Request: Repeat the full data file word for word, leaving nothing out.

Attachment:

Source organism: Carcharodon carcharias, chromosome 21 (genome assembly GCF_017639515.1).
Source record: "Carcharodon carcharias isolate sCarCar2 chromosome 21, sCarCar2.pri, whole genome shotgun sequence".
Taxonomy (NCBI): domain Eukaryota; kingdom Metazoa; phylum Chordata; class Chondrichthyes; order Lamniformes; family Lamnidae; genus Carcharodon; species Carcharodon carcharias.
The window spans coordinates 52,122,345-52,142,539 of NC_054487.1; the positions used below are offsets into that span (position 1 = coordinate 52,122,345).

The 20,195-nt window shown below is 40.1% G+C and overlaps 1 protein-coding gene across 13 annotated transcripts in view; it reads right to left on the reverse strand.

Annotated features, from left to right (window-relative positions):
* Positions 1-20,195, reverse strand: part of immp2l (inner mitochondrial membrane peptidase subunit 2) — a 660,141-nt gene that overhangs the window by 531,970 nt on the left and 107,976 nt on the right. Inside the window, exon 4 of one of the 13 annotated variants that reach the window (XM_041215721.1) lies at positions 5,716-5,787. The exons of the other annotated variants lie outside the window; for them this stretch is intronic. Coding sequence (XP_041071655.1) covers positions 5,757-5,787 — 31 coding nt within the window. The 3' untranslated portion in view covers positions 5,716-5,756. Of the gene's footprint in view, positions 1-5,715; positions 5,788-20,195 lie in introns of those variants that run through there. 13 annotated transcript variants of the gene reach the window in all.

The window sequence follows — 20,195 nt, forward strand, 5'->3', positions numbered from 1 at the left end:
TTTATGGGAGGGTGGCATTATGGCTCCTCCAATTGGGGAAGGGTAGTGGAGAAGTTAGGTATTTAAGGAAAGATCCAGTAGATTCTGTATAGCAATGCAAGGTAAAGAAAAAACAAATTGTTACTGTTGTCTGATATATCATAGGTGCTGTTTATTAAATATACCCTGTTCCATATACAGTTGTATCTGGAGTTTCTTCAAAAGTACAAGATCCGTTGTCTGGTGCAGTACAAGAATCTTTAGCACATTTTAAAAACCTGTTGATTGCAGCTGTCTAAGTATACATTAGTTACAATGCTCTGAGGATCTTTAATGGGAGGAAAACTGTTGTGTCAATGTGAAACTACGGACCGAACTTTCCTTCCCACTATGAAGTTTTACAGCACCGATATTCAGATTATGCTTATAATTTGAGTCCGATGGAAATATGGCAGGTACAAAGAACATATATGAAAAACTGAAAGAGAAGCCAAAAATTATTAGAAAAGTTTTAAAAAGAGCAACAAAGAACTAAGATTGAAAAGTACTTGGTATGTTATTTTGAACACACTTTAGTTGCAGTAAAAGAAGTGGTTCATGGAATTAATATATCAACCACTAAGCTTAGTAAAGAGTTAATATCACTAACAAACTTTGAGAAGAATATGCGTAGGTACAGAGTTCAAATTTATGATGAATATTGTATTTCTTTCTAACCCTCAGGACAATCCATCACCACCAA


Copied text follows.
Source organism: Carcharodon carcharias, chromosome 21 (genome assembly GCF_017639515.1).
Source record: "Carcharodon carcharias isolate sCarCar2 chromosome 21, sCarCar2.pri, whole genome shotgun sequence".
Taxonomy (NCBI): domain Eukaryota; kingdom Metazoa; phylum Chordata; class Chondrichthyes; order Lamniformes; family Lamnidae; genus Carcharodon; species Carcharodon carcharias.
The window spans coordinates 52,122,345-52,142,539 of NC_054487.1; the positions used below are offsets into that span (position 1 = coordinate 52,122,345).

The 20,195-nt window shown below is 40.1% G+C and overlaps 1 protein-coding gene across 13 annotated transcripts in view; it reads right to left on the reverse strand.

Annotated features, from left to right (window-relative positions):
* Positions 1-20,195, reverse strand: part of immp2l (inner mitochondrial membrane peptidase subunit 2) — a 660,141-nt gene that overhangs the window by 531,970 nt on the left and 107,976 nt on the right. Inside the window, exon 4 of one of the 13 annotated variants that reach the window (XM_041215721.1) lies at positions 5,716-5,787. The exons of the other annotated variants lie outside the window; for them this stretch is intronic. Coding sequence (XP_041071655.1) covers positions 5,757-5,787 — 31 coding nt within the window. The 3' untranslated portion in view covers positions 5,716-5,756. Of the gene's footprint in view, positions 1-5,715; positions 5,788-20,195 lie in introns of those variants that run through there. 13 annotated transcript variants of the gene reach the window in all.

The window sequence follows — 20,195 nt, forward strand, 5'->3', positions numbered from 1 at the left end:
TTTATGGGAGGGTGGCATTATGGCTCCTCCAATTGGGGAAGGGTAGTGGAGAAGTTAGGTATTTAAGGAAAGATCCAGTAGATTCTGTATAGCAATGCAAGGTAAAGAAAAAACAAATTGTTACTGTTGTCTGATATATCATAGGTGCTGTTTATTAAATATACCCTGTTCCATATACAGTTGTATCTGGAGTTTCTTCAAAAGTACAAGATCCGTTGTCTGGTGCAGTACAAGAATCTTTAGCACATTTTAAAAACCTGTTGATTGCAGCTGTCTAAGTATACATTAGTTACAATGCTCTGAGGATCTTTAATGGGAGGAAAACTGTTGTGTCAATGTGAAACTACGGACCGAACTTTCCTTCCCACTATGAAGTTTTACAGCACCGATATTCAGATTATGCTTATAATTTGAGTCCGATGGAAATATGGCAGGTACAAAGAACATATATGAAAAACTGAAAGAGAAGCCAAAAATTATTAGAAAAGTTTTAAAAAGAGCAACAAAGAACTAAGATTGAAAAGTACTTGGTATGTTATTTTGAACACACTTTAGTTGCAGTAAAAGAAGTGGTTCATGGAATTAATATATCAACCACTAAGCTTAGTAAAGAGTTAATATCACTAACAAACTTTGAGAAGAATATGCGTAGGTACAGAGTTCAAATTTATGATGAATATTGTATTTCTTTCTAACCCTCAGGACAATCCATCACCACCAA